From real estate to travel


It's taken a while, but Marie Dubuque is beginning to realize that she is, in fact, a travel agent--of a special kind.

The owner of St. Louis-based Condo Corner, Dubuque started out selling homes. But three years ago, because she had so many requests for rentals, she decided to try the condo market.

Dubuque joined Condominium Travel Associates, a Stamford, Conn.-based agency consortium that helps companies market condos. Now her commissions range from 12% to 20% for condos, villas and home rentals, mostly in Florida.

In a good week, she'll book 10 clients. In the off-season, clients generally pay about $700 for a weekly rental. They pay around $1,000 in peak season. Last year she made $20,000--and she expects to double that figure this year.

Her clients prefer renting condos because they usually offer more space and often are less expensive than hotels. "People are looking for someplace more like home," she said. Most of her clients want amenities such as pools, full kitchens, a balcony and a separate dining and living room. "I get mainly families but some couples as well," she said.

Dubuque tells anyone who asks that there is no reason others could not emulate her, although her first six months were slow.

She advertises her service in local newspapers, and her husband, Mark, a computer-savvy engineer, designed a Web page for her business. The Internet is a mixed blessing. Dubuque receives many inquiries, but because of its nature, the Internet has a lot of casual browsers who never become clients.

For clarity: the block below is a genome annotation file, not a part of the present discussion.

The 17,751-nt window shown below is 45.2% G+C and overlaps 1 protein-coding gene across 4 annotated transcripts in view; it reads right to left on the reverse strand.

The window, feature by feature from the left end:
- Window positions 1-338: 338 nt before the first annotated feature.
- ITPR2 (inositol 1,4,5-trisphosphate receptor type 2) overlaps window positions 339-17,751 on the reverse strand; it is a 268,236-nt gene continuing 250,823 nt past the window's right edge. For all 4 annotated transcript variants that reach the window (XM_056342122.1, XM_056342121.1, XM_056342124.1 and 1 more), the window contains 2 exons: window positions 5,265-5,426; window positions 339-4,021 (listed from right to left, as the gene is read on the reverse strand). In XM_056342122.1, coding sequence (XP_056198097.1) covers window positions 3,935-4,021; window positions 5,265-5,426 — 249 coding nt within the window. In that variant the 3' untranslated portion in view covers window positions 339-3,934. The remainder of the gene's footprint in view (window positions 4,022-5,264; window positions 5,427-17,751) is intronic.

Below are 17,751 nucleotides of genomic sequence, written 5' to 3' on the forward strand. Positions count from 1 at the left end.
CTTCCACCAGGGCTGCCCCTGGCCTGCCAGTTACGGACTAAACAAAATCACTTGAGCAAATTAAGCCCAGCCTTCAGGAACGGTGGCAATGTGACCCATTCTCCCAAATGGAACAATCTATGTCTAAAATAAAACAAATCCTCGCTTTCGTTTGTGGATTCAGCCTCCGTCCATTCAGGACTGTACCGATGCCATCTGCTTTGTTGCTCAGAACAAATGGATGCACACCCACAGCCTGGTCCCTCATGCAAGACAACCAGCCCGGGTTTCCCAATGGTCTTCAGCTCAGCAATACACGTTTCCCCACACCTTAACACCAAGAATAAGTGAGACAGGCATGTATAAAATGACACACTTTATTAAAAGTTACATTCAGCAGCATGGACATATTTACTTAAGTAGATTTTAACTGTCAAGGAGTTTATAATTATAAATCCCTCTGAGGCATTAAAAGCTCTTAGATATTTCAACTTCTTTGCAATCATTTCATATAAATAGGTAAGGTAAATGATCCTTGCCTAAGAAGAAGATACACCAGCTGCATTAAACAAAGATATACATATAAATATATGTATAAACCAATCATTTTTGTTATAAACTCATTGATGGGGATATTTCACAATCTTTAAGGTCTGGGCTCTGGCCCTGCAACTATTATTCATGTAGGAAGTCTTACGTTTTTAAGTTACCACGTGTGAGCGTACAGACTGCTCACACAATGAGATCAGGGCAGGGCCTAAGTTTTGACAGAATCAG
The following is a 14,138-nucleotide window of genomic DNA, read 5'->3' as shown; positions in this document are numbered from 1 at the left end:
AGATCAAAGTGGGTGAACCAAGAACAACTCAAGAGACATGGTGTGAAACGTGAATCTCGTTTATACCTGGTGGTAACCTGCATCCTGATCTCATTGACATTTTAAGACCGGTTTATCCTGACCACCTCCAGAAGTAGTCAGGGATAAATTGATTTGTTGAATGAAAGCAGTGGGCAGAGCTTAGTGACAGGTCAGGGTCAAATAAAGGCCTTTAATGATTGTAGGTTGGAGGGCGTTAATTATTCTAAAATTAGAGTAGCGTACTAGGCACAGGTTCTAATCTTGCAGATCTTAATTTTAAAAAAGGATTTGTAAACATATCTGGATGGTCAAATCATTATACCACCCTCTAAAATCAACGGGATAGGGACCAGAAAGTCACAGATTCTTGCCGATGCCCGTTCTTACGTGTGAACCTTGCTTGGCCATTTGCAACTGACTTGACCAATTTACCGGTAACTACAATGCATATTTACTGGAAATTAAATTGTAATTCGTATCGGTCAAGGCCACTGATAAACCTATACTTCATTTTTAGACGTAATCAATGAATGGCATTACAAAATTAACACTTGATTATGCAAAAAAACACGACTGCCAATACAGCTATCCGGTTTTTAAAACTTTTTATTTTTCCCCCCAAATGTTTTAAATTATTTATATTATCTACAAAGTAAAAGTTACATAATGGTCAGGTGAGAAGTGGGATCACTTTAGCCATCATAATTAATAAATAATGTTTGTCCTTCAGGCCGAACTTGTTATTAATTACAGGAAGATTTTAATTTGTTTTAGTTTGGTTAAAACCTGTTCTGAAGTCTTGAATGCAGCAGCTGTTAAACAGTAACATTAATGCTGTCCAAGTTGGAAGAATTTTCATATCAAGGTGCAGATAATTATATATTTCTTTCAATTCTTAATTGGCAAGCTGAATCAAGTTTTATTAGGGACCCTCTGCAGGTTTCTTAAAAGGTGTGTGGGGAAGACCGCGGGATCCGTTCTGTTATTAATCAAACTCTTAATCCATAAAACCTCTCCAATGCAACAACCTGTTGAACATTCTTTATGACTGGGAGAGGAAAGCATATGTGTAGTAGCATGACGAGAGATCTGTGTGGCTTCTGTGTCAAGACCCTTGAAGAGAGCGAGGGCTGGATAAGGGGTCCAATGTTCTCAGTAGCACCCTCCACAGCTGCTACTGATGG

"I try to weed out the nonserious lookers by asking them a lot of questions such as their price range," Dubuque said. She said she has a lot of repeats, and word-of-mouth referrals also help.

The only pitfall is that business is cyclical, said Dubuque. August is a slow time, but business is good January through Easter. Dubuque said she sometimes gets requests from her clients for air tickets. She refers them to full-service travel agents because she has no intention of getting away from her niche.

Economic downs don't dim business

Turmoil in the stock market might be making headlines, but agents said it isn't giving clients second thoughts about spending money on travel.

"Nonissue," said John Craig, president of Pathfinder Travel in Olathe, Kan., adding that the Midwest economy in general is strong.

James Mitchell, president of Dartmouth Travel in Hanover, N.H., said business and leisure bookings in general are holding steady. He doesn't believe the stock market's ups and downs determine whether high-end travelers continue to take trips, because "that's not where their discretionary dollars are."

"We have greater unease due to world events than to stock market events," he said. A client, for example, just canceled a Bombay-Singapore cruise because he was worried about safety. "We have a far greater problem than the cycles of Wall Street. How can we address and assauge [clients' safety] fears?" Mitchell said.

Nancy Pennington, manager of Orange Belt Travel in Bartow, Fla., said it's too soon to tell how the stock market will affect travel spending. "If it was down and stayed down for a couple of weeks, maybe there would be [effects]. What causes concern is when the media start scaring people."

Laugh and learn

Having trouble getting your agents to pay attention to sales training? Consider getting some help from an unlikely source: John Cleese, the British comic actor who has starred in such movies as "A Fish Called Wanda."

Cleese also stars in a variety of videos and CD-ROMs on selling and cofounded a company, Video Arts, whose training materials are based on the premise that humor will help people remember what they've learned.